NEXTCAR Self-driving Car in Action Advances the Future Internet of Cars
Traffic congestion around the world is worsening, according to transport data firm INRIX. In the U.S. alone, Americans wasted an average of 97 hours in traffic in 2018 – that’s two precious weekends worth of time. Captivity in traffic also costs them nearly $87 billion in 2018, an average of $1,348 per driver. Clearly, the need for smart transportation is reaching a fervor, not only to alleviate the mental and financial state of drivers, but to address the significant economic toll on affected cities.
Fortunately, development of intelligent mobility technologies is advancing. Two years after receiving a NEXTCAR grant to develop smart car technology, Boston University researchers have taken to the streets for live testing of the NEXTCAR self-driving car. The testing, conducted in Mcity, Ann Arbor, MI last summer, included the first on-road demonstration of BU-developed self-driving car algorithms.
The testing was conducted by CISE faculty affiliate Christos Cassandras, Head of the Division of Systems Engineering and Professor of Electrical and Computer Engineering, and Arian Houshmand, PhD Candidate, Systems Engineering, in collaboration with researchers from University of Delaware, University of Michigan, Oak Ridge National Laboratory, and Bosch as a corporate partner. The work is part of a $3.36 million grant from the Energy Department’s Advanced Research Projects Agency-Energy (ARPA-E) NEXTCAR program, which aims to ease traffic congestion and air pollution by developing energy-efficient smart vehicle technology.
“The goal is to design control and optimization technologies that enable a plug-in hybrid electric vehicle (PHEV) to communicate with other cars and city infrastructure and act on that information,” says Prof. Cassandras, Co-Principal Investigator. “By providing cars with situational self-awareness, they will be able to efficiently calculate the best possible route, accelerate and decelerate as needed, and manage their powertrain. This is important work toward advancing our vision to create an ‘Internet of Cars,’ in which connected and self-driving cars operate seamlessly with each other and traffic infrastructure, improving fuel efficiency and safety, and reducing traffic congestion and pollution.”
Today’s commercially-available self-driving cars rely on costly sensors, specifically radar, camera, and LIDAR (light) to operate semi-autonomously. In the NEXTCAR project, BU researchers with project collaborators are looking to go beyond that by developing decision-making algorithms to improve the autonomous operation of a single hybrid vehicle as well as algorithms for communications between vehicles and their environment, enabling self-driving cars to cooperate and interact within their socio-cyber-physical environment.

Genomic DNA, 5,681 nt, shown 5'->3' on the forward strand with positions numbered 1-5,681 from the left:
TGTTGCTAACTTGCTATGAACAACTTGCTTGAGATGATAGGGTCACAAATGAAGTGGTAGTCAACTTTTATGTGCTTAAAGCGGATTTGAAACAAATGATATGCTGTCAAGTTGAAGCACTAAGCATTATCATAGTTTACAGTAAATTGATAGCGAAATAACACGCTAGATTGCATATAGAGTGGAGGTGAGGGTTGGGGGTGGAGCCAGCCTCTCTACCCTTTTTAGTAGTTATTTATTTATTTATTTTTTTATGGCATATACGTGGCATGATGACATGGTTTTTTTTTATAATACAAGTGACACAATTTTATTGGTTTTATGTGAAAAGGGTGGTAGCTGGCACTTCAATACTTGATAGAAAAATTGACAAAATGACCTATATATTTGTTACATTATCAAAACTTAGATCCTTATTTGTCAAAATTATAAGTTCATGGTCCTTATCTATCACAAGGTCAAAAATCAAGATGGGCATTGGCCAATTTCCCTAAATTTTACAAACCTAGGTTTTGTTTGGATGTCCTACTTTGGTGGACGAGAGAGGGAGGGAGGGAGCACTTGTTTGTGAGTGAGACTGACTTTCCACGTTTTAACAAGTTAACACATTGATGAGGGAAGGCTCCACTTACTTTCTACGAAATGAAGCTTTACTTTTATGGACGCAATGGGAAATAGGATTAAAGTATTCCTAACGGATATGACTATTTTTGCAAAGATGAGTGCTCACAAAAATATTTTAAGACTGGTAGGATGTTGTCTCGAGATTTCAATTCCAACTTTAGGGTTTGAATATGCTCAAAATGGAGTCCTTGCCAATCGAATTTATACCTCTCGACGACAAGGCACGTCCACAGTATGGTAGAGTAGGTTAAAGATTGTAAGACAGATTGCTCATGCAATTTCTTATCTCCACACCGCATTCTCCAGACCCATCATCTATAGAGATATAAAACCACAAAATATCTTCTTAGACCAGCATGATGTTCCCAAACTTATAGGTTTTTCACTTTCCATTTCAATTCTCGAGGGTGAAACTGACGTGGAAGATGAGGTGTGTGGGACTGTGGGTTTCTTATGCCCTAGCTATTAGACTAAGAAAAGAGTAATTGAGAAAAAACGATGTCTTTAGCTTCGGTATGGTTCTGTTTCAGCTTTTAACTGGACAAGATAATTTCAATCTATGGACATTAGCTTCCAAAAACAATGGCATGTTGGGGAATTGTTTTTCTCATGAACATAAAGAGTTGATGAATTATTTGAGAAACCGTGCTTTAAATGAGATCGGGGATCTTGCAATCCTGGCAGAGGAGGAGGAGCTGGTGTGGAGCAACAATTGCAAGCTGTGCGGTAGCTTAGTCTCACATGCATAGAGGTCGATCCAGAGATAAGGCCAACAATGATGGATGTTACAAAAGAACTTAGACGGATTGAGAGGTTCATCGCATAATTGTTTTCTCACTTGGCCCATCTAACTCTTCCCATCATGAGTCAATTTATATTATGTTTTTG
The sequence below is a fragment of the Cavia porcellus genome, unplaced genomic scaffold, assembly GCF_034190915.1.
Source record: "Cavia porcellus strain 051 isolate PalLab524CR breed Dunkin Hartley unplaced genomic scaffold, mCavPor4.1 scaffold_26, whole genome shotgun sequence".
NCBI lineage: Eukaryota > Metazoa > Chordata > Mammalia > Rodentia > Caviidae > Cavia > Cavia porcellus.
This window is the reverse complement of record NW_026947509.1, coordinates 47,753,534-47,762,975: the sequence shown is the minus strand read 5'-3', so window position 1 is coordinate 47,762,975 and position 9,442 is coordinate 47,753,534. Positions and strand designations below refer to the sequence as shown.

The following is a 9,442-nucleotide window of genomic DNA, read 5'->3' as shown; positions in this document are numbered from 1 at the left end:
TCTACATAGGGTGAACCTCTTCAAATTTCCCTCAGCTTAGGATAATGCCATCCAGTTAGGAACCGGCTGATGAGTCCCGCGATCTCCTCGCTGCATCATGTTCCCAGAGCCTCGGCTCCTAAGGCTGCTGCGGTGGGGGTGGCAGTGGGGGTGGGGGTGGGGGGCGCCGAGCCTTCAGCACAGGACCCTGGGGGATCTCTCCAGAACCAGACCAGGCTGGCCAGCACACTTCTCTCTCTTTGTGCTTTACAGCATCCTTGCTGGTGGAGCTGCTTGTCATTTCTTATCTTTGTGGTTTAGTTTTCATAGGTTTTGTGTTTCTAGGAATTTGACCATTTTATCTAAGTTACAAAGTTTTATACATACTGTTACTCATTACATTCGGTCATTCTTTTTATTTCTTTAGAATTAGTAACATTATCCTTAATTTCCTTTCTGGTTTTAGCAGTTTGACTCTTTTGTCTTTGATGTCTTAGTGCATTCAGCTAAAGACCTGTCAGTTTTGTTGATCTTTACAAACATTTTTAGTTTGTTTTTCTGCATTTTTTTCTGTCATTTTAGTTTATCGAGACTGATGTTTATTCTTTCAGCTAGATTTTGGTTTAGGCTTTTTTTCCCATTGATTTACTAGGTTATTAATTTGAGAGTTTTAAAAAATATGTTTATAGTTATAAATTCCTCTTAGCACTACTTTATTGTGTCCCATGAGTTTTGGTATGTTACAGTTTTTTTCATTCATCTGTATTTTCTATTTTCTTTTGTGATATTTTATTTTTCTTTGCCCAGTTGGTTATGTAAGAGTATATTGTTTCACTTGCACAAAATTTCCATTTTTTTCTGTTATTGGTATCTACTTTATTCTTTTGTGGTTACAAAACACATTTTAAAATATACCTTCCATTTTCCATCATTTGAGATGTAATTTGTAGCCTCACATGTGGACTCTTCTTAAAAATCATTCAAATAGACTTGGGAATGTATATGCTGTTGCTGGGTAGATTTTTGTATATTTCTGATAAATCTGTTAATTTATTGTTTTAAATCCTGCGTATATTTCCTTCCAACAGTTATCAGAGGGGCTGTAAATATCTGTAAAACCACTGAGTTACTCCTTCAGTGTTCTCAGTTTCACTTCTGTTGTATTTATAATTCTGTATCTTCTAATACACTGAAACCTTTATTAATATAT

Through “Eco-Routing,” algorithmic decisions for how much gas or electricity is expended, and when to expend the energy are made. With “Cooperative Adaptive Cruise Control” algorithms, the researchers are working to enable communication among vehicles and their environment, such as traffic lights. With these approaches, the researchers are focused on minimizing travel time between points, the energy used to get there, as well as the resulting air pollution.
“Currently, a conventional car’s awareness of its surrounding relies completely on the eyes and ears of the driver operating it,” explains Cassandras. “But humans are terrible drivers. Humans get distracted and tired, and can’t always react quickly to sudden changes. We are creating novel technologies that can improve safety by eliminating total reliance on human factors. Working with our NEXTCAR collaborators, we are advancing technologies that will allow the CAV to access, process, and make decisions off of information in its environment.”
In live testing this summer, the researchers demonstrated the algorithms using a 2016 Audi A3 e-tron, on which they tested multiple algorithms in a variety of scenarios across Mcity. They also used VISSIM simulation software to demonstrate cooperative adaptive cruise control functions. During testing, the team demonstrated that the BU-developed algorithms could be successfully implemented on real cars. The Audi successfully received information about its surroundings and made continuous control decisions. The researchers also demonstrated a total efficiency savings of more than 20 percent.
Because connected and autonomous vehicles have emerged with the rise of recent technology, “they provide the most intriguing opportunity to improve traffic flow and reshape the driving cycle of a typical commute,” said Houshmand. “If cars can communicate with each other and make collaborative decisions, there would be less reliance on sensors, which are very expensive.”
Adds Houshmand, “It is really exciting for me to deal with the challenges that arise from real-time implementation of codes in the car and learn how to resolve them. It is definitely a great experience for me as a PhD student and I am very glad that I had the opportunity to be a part of this team.” Learn more about Houshmand’s experience in developing NEXTCAR self-driving car technology.
Learn more about the UTOPIAN VEHICLE (Ultimately Transformed and Optimized Powertrain Integrated with Automated and Novel Vehicular and Highway Connectivity Leveraged for Efficiency) project by watching this movie.
Allie Antonevich contributed reporting to this story.